Inflation: the fault of my enemy 


Ava Wittman photographed by Isabella Kneeshaw.

Ava Wittman, Co-Editor-in-Chief

Inflation has been an inescapable topic throughout these past few months. It seems to be the favorite topic of irritated uncles at dinner tables and inflammatory news sites alike. This is, perhaps, all due to the fact that inflation is an inherently elusive topic; it is the result of an infinitely vast web of variables that can be detrimental to the lives of so many. The warning sirens ring especially violently to the current United States population, who have lived through and learned of so many devastating recessions, housing crises, supply chain shortages and economic catastrophes in recent history. 

However, inflation is not an inherently complicated concept. It is simply the idea that over time, across a specific economy, the relationship between goods/services and their respective prices alters to a point where the same amount of money cannot purchase the same amount of goods/services. Essentially, your money is worth less. 

This admittedly sounds detrimental to the consumer (you or me): the idea that one day your money, that used to buy you two cartons of milk, can only buy you one and a half the next year is not promising. However, deflation, which is the economic situation in which goods and services cost less money, effectively making your money worth more, is a trademark sign of an unstable economy. Why this is true is slightly paradoxical but essentially relies on the idea that as consumers see prices are lowering, they are less likely to make major purchases (homes, cars, etc) in the hopes that the prices will continue to lower, thus sort of manufacturing a recession in which goods/services are purchased at a lesser rate, thus leading to a less productive and stimulated economy over all. 

Contrary to deflation, inflation is actually a symptom of a functioning economy – in moderation that is. A little bit of inflation (approximately 2 percent) is integral to the United States economy; as more money is produced (printed at US mints) the overall value of money decreases; however, as more money is created, and thus there is a greater money supply to spend, the economy is further stimulated. That kind of inflation is usually considered beneficial both for employment and economic growth. 

However, the current 8.5 percent inflation rate (10 percent in food and up to 40 percent in fuel) we are experiencing right now, is not this kind of inflation. What kind of inflation it is cannot be exactly pinned down, despite how many news sources try to assign it a specific cause. It is the amalgamation of a near-perfect storm of inflammatory factors.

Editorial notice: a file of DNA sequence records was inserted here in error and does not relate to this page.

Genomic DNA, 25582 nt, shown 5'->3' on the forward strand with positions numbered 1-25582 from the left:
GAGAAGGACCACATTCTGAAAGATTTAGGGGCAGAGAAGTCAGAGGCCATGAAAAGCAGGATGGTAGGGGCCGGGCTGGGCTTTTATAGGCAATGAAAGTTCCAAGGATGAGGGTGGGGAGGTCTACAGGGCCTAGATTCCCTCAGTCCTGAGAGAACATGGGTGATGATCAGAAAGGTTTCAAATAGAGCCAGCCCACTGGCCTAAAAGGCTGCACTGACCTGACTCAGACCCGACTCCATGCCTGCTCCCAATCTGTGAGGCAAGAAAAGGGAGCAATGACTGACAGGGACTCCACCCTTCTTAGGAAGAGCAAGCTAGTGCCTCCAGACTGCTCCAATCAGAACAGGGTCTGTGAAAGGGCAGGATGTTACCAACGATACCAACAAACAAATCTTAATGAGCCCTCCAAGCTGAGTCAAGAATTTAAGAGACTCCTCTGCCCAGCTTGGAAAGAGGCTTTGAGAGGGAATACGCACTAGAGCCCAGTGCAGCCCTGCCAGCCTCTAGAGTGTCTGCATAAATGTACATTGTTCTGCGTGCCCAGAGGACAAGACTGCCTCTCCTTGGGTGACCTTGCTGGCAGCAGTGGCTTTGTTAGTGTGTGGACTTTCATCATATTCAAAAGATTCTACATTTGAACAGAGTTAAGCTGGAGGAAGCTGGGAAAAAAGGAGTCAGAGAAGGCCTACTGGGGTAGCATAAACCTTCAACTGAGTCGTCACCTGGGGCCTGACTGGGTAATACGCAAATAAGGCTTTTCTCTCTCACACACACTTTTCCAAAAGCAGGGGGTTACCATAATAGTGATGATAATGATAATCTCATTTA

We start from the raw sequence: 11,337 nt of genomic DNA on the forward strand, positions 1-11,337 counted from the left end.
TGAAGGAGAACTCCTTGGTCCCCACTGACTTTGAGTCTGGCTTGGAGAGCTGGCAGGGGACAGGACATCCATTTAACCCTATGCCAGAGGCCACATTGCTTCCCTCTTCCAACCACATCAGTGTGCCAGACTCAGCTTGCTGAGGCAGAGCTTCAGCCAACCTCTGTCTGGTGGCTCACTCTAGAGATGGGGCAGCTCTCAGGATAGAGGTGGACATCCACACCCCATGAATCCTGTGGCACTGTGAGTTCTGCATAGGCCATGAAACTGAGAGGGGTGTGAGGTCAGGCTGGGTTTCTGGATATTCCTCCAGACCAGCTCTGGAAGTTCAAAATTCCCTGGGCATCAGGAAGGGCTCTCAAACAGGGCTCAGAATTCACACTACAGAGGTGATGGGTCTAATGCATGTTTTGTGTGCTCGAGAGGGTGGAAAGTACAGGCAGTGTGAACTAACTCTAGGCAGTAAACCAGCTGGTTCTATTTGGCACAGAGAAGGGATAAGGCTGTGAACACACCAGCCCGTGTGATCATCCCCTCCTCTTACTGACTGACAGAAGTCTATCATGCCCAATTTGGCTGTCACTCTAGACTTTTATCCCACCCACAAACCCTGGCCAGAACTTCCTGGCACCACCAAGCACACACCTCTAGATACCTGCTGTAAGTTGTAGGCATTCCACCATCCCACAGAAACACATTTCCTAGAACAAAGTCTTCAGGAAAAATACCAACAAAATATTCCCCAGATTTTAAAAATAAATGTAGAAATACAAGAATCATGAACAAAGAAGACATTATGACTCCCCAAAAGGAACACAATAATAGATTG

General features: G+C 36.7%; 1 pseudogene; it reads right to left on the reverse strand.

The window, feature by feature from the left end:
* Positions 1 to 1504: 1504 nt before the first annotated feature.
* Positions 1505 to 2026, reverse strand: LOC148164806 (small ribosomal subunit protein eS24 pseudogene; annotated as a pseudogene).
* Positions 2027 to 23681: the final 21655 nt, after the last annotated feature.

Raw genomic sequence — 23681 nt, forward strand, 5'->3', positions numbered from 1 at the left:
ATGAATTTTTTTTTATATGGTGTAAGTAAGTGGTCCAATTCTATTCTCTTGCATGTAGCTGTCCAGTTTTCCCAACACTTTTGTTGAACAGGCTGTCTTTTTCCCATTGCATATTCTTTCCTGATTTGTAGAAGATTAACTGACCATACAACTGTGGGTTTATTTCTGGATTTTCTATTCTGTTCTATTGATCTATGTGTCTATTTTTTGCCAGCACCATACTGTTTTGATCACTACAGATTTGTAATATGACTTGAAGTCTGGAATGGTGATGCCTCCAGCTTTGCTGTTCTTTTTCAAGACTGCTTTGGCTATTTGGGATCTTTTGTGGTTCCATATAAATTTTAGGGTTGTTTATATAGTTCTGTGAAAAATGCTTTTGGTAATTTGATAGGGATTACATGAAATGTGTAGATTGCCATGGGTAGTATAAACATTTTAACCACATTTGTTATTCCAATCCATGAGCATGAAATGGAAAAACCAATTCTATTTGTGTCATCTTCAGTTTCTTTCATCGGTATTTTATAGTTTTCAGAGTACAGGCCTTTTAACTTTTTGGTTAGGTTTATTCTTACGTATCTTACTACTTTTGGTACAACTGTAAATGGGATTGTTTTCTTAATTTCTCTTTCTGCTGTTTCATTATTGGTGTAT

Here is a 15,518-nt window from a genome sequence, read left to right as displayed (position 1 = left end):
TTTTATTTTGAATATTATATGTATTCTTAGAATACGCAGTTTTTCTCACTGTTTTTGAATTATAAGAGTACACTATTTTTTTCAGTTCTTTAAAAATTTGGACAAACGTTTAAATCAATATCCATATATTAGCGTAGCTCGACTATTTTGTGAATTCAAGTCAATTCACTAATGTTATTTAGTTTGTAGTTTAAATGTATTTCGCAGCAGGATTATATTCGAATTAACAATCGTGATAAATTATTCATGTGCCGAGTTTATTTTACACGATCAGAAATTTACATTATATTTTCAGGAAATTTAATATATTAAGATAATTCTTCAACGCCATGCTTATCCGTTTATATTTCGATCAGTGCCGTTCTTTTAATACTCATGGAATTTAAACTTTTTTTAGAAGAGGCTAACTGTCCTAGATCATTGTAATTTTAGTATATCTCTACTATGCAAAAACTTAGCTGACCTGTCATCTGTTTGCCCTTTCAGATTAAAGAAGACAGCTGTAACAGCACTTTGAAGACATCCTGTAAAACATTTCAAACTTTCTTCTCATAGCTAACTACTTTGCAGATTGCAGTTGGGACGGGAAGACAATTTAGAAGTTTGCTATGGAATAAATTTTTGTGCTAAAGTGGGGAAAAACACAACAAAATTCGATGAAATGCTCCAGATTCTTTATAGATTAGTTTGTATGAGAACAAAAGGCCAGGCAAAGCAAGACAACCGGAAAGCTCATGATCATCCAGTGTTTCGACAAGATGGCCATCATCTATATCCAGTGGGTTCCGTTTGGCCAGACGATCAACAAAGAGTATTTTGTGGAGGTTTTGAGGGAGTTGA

For instance, the supply chain shortage that was and continues to make headlines globally is in part responsible; fewer goods with the same demand for those goods makes those goods more expensive, and thus raises the price. The COVID-19 stimulus packages injected money into our economy, meaning that consumers now had more money to spend on goods, thus increasing the demand for those goods, while the supply for those goods decreased, thus making them more expensive. Rising gas prices, caused by a new shortage from the war in Ukraine and our sudden lack of Russian oil, has increased the cost to transport said goods, thus making them more expensive when producers raise their prices to compensate for this new expense. Corporations refuse to lose profit margins or alter how they maintain profit margins, so they charge more as opposed to laying off employees or cutting pay or benefits. 

Essentially, inflation is not the result of any singular factor, despite news sources that would have you believe otherwise. Various media outlets are shouting, Russia’s War in Ukraine Is Driving Global Inflation” or “Republicans blame Biden for inflation” or even “Corporate greed to blame for inflation.” Inflation has become a malicious badge you can freely pin on any group you disagree with, which is not only false, but inherently dangerous to our economy. Economic growth and prosperity is a bipartisan issue. No matter what side of the aisle you stand on, how much money you make and how much money you spend must be of a certain importance to you. So it is absolutely time to stop playing the blame game – to stop finger pointing and to stop trying to buy ourselves deniability. This is a little bit of everyone’s fault, and it is most definitely everyone’s problem. 

How we get out of it is a bit trickier; neither I nor anyone else has a perfectly succinct, attainable and swift solution to return ourselves to safer levels of inflation. Likely, as the pandemic subsides (we hope) and consumer spending habits begin to return to that of pre-pandemic times, inflation may ease slightly. As we begin to rely less on fossil fuels as our main form of energy and we use far more plentiful resources, we may begin to see inflation decrease. However, those very well may be band-aid solutions. It may be time to look at a holistic restructuring of our economy, one that relies less exclusively on the interaction between consumers and producers for its prosperity, and one that secures housing, shelter and food for its peoples, thus ensuring that the impacts of rising costs will be felt less by its people. 

However, if that is too radical, or too sudden a change, especially to make in a country only beginning to regain its grip after unforeseen economic fluctuations, then for now we simply must redirect our attention from determining who caused inflation to who is going to fix it.